Uncertainty spread across the Middle East following Donald Trump's US election win, with questions hanging over the war against the Islamic State group, the Israeli-Palestinian conflict and Iran's nuclear deal.

But it was unclear what impact Trump's isolationist views would have on US engagements in the Middle East, adding another measure of confusion to an already-volatile region.

'True friend' of Israel

Israeli Prime Minister Benjamin Netanyahu rushed to congratulate Trump on his win, calling him a "true friend" of the Jewish state.

"I look forward to working with him to advance security, stability and peace in our region," the right-wing premier said in a statement.

"I am confident that president-elect Trump and I will continue to strengthen the unique alliance between our two countries and bring it to ever greater heights."

In a meeting with Netanyahu in New York in September, Trump pledged to recognise Jerusalem as Israel's "undivided" capital if elected, in a break with longstanding US policy.

Trump's adviser on Israel, David Friedman, also said last month the candidate was "tremendously sceptical" about the prospects for a two-state solution to the Israeli-Palestinian conflict.

Israeli Education Minister Naftali Bennett, who heads the hardline Jewish Home party, said that with Trump's election: "The era of a Palestinian state is over."

Palestinian reaction to Trump's win was muted.

"We are ready to deal with the elected president on the basis of a two-state solution and to establish a Palestinian state on the 1967 borders," Palestinian president Mahmud Abbas's spokesman told AFP.

Nabil Abu Rudeina said failure to resolve the decades-old conflict would mean "the unstable situation will continue in the region".

'Nice surprise' in Damascus

During the campaign Trump repeatedly pledged to "destroy" the jihadist Islamic State group, but presented no clear plan for how.

A US-led coalition is backing Iraqi forces and a Syrian militia alliance as they battle to drive IS from Mosul and Raqa, its last major strongholds in the two countries.

How Trump moves forward with the anti-IS offensive will depend on how he intends to deal with traditional US allies in the region, in particular Sunni Arab Gulf states, and his approach to the war in Syria.

Washington has backed rebel forces opposing President Bashar al-Assad in Syria's five-year civil war, and Hillary Clinton was especially supportive of regime change.

But Trump has repeatedly voiced admiration for Vladimir Putin and advocated a US rapprochement with Russia -- which along with Iran is one of Assad's strongest supporters.

Trump said earlier this year that fighting both IS and Assad simultaneously was "madness, and idiocy".

Waddah Abed Rabbo, editor-in-chief of pro-regime Syrian daily Al-Watan, said Trump's win came as a "nice surprise" in Damascus.

"It is time for the policies of the United States to change and stop being hostage to the catastrophic wishes of the Gulf countries, which have destroyed several countries in the region," he said.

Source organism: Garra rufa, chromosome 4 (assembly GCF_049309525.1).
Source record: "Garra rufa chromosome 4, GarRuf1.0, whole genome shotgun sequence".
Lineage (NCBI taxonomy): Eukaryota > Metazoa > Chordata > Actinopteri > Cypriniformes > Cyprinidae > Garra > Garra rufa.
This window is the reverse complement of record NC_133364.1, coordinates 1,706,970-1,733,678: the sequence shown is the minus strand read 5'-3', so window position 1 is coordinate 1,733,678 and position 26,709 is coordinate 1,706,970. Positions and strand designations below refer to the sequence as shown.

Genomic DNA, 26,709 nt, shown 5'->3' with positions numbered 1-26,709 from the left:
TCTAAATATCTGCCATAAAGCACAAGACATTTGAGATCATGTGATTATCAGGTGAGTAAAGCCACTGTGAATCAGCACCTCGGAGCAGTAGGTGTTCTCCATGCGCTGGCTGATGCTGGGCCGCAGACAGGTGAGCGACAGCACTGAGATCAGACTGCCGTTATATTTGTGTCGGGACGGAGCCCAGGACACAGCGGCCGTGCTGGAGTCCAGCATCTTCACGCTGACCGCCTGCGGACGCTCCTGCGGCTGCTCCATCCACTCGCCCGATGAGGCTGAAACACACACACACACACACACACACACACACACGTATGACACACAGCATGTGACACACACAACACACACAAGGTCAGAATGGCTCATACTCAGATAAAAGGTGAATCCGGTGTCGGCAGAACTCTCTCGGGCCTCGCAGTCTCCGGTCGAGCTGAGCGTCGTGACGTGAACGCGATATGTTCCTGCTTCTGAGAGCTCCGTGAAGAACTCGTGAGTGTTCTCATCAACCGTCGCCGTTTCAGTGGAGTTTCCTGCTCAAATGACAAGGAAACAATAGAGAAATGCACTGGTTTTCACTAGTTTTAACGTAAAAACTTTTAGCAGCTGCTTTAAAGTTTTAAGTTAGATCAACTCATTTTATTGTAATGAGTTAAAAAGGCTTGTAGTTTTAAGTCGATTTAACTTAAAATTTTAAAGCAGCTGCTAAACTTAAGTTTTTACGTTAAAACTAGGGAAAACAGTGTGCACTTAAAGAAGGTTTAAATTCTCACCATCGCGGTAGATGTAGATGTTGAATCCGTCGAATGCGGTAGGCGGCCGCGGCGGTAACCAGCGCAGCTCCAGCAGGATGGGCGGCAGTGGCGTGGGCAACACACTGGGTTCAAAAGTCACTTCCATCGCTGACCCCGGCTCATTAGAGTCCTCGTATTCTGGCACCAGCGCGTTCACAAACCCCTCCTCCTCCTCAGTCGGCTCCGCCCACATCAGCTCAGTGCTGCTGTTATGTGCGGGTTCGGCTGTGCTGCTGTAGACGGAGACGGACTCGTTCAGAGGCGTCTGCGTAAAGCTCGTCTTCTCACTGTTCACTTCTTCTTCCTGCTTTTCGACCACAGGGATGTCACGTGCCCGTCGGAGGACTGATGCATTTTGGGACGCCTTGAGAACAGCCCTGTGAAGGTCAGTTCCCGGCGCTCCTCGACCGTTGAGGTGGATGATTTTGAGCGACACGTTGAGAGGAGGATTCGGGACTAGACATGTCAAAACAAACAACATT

A Syrian rebel official said opposition forces were actually hoping for more support from Washington.

"The Americans, by their hesitation, have allowed the regime and its allies to commit barbaric massacres against civilians in Syria," said Bassam Mustafa of the Nureddin al-Zinki rebel group, one of the more powerful factions in rebel-held areas of Syria's second city Aleppo.

'Not possible' to change Iran deal

While Trump's intentions elsewhere in the Middle East may be vague, his stand on last year's nuclear deal between world powers and Iran was clear -- Trump described it as "disastrous" and said it would be his "number one priority" to dismantle the agreement.

Iran's President Hassan Rouhani, who staked his political reputation on the deal in the face of fierce hardline opposition, said there was no way Trump could rip it up.

"The accord was not concluded with one country or government but was approved by a resolution of the UN Security Council and there is no possibility that it can be changed by a single government," Rouhani told his cabinet, according to state television.

"The United States no longer has the capacity to create Iranophobia and to create a consensus against Iran," Rouhani said.

Foreign Minister Mohammad Javad Zarif said Trump needed to "understand the realities of today's world."

"The most important thing is that the future US president stick to agreements, to engagements undertaken," he said.

Saudi king urges 'stability'

Washington's longstanding allies in the Gulf have bristled under President Barack Obama, who they felt was reluctant to get involved in regional conflicts and did not do enough to check the ambitions of their regional rival Iran.

Congratulating Trump on the win, Saudi Arabia's King Salman praised "historic and tight" ties with the United States and wished him success "in your mission to achieve security and stability in the Middle East and worldwide."

United Arab Emirates President Sheikh Kahlifa bin Zayed al-Nahyan also said his country was eager to strengthen "strategic relations" with Washington.

Egypt's President Abdel Fattah al-Sisi said he hoped Trump's win would inject "a new spirit" into US-Egyptian relations, which have been tense since the army toppled Sisi's Islamist predecessor Mohamed Morsi in 2013.

Sisi said he hoped "to strengthen the ties of cooperation between Egypt and the United States of America on all levels."

Sisi, whose regime has been criticised by the Obama administration over its human rights record, told CNN in September that Trump would "no doubt" be a strong leader.